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To Reach Generation Next, Tap into the Insights of Higher Education Marketing
By: Cindy Wendland
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If you have a child in college or nearing college age, you are well aware of how universities are reaching out to this market segment. If you have a product you want to sell to 16–25-year-olds, pay attention. Generation Next has a few things on their minds that could help in your marketing.

Some universities are drawing the link between student passion and careers. Like any emotional pitch, appealing to the passion helps the connection begin. Another strong point with university marketing has found that this group expects to be treated like equals. When designing the pitch, consider that Gen Next values the experience over the outcome and an informal and personal tone will appeal more strongly.

To reach this group of people different approaches need to be incorporated. Universities found that although some Gen Nexters may visit university websites, it is more important is to get to them where they are, at one of their various touch-points. More emphasis on social media and advertisements on YouTube will likely impact this group.

It’s clear that this group of people has grown up with technology and social networking and has developed a short attention span. 80% of this group has a primary goal of getting rich. They have recently seen economic downturns, losses of jobs in families, and experienced foreclosures personally or remotely. Financial security and prosperity are top of mind for this group. Appealing to that goal in your message hits home with Gen Next.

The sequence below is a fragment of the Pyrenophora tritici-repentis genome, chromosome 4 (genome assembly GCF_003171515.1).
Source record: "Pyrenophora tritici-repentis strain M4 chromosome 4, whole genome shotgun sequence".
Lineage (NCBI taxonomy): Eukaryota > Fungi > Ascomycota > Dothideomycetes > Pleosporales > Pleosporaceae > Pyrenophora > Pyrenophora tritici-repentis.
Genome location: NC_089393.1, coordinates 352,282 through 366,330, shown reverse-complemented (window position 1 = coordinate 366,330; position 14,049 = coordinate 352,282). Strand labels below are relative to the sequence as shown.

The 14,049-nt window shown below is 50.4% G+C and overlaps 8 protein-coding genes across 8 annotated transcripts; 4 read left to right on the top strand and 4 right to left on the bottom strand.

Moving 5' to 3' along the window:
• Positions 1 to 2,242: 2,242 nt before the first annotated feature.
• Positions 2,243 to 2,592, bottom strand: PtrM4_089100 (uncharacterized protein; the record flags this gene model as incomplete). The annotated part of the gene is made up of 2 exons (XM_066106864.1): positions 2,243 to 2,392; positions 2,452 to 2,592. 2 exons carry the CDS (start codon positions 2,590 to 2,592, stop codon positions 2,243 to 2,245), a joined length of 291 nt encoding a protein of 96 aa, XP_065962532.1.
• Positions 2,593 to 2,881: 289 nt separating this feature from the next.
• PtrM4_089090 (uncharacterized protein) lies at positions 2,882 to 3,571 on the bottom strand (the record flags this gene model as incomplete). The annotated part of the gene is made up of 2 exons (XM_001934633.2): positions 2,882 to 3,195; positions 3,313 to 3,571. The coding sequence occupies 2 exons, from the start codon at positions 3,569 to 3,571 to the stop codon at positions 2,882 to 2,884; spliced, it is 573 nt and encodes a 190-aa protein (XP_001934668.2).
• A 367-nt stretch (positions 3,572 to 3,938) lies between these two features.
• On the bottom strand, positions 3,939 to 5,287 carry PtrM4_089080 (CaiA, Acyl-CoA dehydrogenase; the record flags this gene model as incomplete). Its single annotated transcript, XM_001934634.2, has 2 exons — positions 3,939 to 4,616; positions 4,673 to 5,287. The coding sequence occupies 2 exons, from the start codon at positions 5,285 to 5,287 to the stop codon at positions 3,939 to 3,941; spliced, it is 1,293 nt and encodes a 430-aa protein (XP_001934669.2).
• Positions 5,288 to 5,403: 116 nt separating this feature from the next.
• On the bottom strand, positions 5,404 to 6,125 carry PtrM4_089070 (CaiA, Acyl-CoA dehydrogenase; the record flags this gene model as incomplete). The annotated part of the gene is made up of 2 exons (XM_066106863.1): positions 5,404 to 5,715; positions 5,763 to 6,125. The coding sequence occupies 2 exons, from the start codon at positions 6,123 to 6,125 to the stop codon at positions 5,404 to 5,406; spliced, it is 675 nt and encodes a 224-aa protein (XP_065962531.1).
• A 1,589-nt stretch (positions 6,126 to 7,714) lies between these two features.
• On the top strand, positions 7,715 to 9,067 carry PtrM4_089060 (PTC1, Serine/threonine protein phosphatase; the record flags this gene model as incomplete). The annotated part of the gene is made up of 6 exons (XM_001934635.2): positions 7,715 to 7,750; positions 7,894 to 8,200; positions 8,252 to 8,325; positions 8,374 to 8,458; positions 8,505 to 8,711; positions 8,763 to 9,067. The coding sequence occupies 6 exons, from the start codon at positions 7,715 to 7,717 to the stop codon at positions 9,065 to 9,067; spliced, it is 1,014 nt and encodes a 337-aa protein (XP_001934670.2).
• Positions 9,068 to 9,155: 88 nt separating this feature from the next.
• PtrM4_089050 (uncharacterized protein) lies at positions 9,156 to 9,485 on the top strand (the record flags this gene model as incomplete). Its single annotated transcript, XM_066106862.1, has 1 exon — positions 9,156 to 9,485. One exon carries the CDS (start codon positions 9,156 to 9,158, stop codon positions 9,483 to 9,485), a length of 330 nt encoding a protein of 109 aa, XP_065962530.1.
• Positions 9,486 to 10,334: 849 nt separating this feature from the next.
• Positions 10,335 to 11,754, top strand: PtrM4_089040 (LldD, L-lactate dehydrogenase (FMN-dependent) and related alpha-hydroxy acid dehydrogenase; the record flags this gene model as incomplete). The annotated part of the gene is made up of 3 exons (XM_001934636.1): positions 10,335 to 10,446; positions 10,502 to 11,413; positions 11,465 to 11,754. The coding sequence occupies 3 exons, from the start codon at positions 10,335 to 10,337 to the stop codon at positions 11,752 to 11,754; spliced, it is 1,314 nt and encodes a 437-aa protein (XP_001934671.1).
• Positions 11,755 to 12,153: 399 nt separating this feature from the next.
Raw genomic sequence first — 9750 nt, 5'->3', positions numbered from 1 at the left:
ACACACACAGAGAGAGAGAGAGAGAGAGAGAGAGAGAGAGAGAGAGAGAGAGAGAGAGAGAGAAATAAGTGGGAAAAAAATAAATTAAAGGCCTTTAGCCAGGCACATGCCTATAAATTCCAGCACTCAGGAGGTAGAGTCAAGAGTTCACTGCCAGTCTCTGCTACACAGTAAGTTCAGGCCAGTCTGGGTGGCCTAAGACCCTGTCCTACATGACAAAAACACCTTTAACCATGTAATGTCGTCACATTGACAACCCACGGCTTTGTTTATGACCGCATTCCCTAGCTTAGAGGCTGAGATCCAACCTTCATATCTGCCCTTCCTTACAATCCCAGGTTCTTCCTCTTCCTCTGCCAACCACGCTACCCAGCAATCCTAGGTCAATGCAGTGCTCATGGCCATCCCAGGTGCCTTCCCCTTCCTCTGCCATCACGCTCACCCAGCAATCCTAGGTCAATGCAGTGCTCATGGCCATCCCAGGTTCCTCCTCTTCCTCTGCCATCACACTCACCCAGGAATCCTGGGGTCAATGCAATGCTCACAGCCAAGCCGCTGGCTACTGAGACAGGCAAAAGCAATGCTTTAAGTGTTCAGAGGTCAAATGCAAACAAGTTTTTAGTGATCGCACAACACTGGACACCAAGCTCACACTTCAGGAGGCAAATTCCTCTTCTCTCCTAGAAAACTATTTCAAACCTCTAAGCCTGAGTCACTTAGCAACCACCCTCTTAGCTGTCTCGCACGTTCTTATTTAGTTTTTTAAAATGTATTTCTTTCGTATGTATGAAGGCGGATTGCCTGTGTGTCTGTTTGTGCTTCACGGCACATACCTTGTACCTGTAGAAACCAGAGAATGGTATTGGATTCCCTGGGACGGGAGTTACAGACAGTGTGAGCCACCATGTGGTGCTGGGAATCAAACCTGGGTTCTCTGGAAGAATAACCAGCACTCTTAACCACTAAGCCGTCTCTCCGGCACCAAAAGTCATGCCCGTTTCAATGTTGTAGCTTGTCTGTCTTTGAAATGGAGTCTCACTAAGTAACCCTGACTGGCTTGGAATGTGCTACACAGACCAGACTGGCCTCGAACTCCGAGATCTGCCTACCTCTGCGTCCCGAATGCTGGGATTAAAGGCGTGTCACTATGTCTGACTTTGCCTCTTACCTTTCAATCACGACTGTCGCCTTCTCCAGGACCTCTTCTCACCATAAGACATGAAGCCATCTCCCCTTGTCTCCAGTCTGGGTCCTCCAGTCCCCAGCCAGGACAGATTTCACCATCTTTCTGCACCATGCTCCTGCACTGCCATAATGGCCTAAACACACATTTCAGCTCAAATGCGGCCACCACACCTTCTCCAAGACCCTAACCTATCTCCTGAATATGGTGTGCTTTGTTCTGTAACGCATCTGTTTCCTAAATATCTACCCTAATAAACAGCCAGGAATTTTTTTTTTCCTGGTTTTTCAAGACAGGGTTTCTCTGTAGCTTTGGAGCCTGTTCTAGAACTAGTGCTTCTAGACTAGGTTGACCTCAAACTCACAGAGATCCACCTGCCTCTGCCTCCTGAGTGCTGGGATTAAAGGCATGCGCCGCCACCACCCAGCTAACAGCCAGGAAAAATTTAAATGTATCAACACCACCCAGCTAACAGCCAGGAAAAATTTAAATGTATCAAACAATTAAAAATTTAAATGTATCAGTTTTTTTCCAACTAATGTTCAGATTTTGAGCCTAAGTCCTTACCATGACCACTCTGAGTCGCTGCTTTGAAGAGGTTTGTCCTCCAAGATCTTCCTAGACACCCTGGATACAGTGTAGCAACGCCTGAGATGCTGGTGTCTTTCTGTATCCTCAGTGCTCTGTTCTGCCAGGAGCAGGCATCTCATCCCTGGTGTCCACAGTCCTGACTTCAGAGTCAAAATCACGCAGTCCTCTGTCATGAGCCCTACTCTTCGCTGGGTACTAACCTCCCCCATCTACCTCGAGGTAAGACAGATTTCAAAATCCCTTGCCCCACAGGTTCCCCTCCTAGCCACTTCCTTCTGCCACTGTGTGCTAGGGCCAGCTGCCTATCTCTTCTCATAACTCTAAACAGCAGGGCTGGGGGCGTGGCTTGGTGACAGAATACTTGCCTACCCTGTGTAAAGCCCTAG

A sidenote: while a lot of emphasis is being placed on Facebook marketing for this group, realize that a lot of this group is no longer on that platform. Once their parents and grandparents came on board, they jumped ship. Twitter and Instagram are popular places for them to be found, but they are there to get away from it all. Surprisingly, many in this group still like good ole mail.


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About the Author
Cindy Wendland has a background in marketing and finance. She is the creative director for an online men's health magazine, BrainBrawnBody.com, and she gets to write their leisure/travel blog. She is also a web designer helping her clients with online community engagement, websitesbywendland.com. Prior to her web years, she worked in pharmacy consulting.
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